Growing My Own Food and Learning to Let Go (a little bit, sometimes)

This is an excerpt from a longer post originally published on LinkedIn.

Last year, my husband and I purchased a home and 3 acres of land 90 minutes south of Chicago in a tiny community called Stelle, surrounded by corn fields and wind turbines. Stelle is a community of about 45 houses, many with sustainable features, such as solar and wind power, water cisterns or wood burning stoves.

To prepare for my newfound lifestyle, I performed a work trade to attend a Permaculture Design Course led by my new neighbors: Bill and Becky Wilson, owners of Midwest Permaculture.

Building on my newfound permaculture design knowledge, I decided to start a vegetable garden.

This was a HUGE learning experience for me, and not only in the ways you’d imagine (when to plant, pruning, how to get rid of rabbits).

For example, I learned how much I love to do mindless physical labor. It is exhausting and time consuming and yet it leaves you feel refreshed and accomplished and empty (in the best way possible).

I also learned that I know very little about life and that I cannot control everything.

This was — is — an especially tough pill to swallow for a control freak like me.

You see, gardening is a constant war and daily struggle.

About the time you figure out how to win one battle, the battlefield itself moves.

You should water the plants, but not too much. Some plants need full sun; others prefer shade and cooler temperatures. Rabbits can fit through 2 inch holes in your fence, and they will f*** up your lettuce. Sometimes weeds are invasive and sometimes they’re edible! Bugs. Don’t get me started on the bugs. The bugs have bugs and they never stop coming. The soil needs amendments to supply plants with the proper nutrients to flourish. Certain plants aren’t friends with other plants, and some plants are best friends. Bees are good, so are butterflies, but moths not so much.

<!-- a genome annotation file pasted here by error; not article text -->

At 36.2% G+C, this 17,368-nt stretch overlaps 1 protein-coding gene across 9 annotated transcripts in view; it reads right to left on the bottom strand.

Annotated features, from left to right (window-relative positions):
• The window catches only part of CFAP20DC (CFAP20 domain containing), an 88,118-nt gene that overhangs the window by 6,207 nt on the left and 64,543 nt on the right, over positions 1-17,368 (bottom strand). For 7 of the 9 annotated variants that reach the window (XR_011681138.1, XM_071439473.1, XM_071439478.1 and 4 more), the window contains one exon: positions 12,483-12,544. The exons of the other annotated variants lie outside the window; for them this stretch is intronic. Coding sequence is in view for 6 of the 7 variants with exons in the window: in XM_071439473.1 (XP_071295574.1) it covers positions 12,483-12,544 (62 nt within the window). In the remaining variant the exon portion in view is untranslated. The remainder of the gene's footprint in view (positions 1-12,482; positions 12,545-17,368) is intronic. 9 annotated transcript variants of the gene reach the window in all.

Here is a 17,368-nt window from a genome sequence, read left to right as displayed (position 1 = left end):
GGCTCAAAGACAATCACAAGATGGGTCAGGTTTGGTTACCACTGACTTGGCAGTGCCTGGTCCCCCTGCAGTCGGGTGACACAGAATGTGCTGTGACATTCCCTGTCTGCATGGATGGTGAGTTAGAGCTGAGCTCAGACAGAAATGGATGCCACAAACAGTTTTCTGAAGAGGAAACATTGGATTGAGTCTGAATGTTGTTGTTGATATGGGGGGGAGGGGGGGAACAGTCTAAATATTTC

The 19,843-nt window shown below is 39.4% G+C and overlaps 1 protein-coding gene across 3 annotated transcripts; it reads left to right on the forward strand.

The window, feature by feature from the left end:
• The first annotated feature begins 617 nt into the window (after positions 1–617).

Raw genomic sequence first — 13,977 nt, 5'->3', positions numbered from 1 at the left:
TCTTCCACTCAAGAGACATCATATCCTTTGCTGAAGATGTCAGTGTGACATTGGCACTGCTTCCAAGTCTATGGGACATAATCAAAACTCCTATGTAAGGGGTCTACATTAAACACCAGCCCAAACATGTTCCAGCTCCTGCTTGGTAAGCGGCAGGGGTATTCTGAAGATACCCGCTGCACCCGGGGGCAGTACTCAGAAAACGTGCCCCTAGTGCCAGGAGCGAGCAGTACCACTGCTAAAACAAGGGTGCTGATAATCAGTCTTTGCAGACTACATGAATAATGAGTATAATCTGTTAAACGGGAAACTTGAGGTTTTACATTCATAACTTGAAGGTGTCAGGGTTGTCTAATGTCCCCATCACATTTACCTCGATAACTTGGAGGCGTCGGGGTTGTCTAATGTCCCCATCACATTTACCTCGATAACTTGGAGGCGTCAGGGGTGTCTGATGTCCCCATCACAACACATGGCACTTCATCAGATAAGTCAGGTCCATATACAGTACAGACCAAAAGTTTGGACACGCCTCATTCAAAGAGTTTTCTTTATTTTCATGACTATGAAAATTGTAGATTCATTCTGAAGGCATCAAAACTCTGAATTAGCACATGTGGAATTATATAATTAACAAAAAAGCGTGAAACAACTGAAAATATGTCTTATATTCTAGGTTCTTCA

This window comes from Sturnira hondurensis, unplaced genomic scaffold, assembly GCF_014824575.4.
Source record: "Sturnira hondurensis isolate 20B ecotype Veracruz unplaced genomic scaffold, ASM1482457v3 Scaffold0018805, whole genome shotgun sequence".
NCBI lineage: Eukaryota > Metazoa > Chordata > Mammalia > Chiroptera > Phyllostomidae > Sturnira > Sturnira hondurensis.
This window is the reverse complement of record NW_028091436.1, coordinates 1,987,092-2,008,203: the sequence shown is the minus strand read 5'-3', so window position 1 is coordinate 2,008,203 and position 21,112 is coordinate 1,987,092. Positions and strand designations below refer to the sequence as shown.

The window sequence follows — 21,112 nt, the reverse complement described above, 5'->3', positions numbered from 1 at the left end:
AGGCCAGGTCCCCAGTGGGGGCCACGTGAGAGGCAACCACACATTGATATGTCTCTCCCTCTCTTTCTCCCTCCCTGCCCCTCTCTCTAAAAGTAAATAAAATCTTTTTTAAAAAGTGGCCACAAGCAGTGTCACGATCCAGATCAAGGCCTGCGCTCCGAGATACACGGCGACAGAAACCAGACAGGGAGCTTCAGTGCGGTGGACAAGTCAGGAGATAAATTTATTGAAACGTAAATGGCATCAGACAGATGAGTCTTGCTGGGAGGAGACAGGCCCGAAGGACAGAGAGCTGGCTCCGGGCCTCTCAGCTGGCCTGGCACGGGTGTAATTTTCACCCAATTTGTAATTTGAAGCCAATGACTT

I started my garden in the spring thinking I had planned everything perfectly. In winding down my garden for the winter, I realized I was naïve to think I could wield control over this living ecosystem.

This realization allowed me to see my role in the world with a bit more clarity.

My role is not to be in control or force change on plants or people or businesses — it’s to be a steward.

I can help look after things. To make sure they don’t become unmanageable. To right the ship, should it veer off course.

To fight back the invasive weeds and harsh elements that threaten the health and productivity of my land.

And I’m thrilled to help leaders step into the same role as stewards for their company cultures, so their people can be successful, productive and thrive.

Veggies from my garden

Veggies from my garden

You see, this is what I get to do every day in my role at Habits at Work.

I’m calling 2018 the “year of the workshop” and I am thrilled to facilitate workshops with leaders to help them realize they don’t need to control their culture, their customers or their people.

Instead, they need to step into their role as stewards.

My challenge to you:

If you haven’t already, I’d like to challenge you to look back on your year and find one big learning experience that has allowed you to see the world (and perhaps your role in it) in a different light.

What is your biggest mindset shift in the past year?

Contact me if you’d like to discuss gardening, permaculture, rural life or that giant cabbage:

Breean MillerComment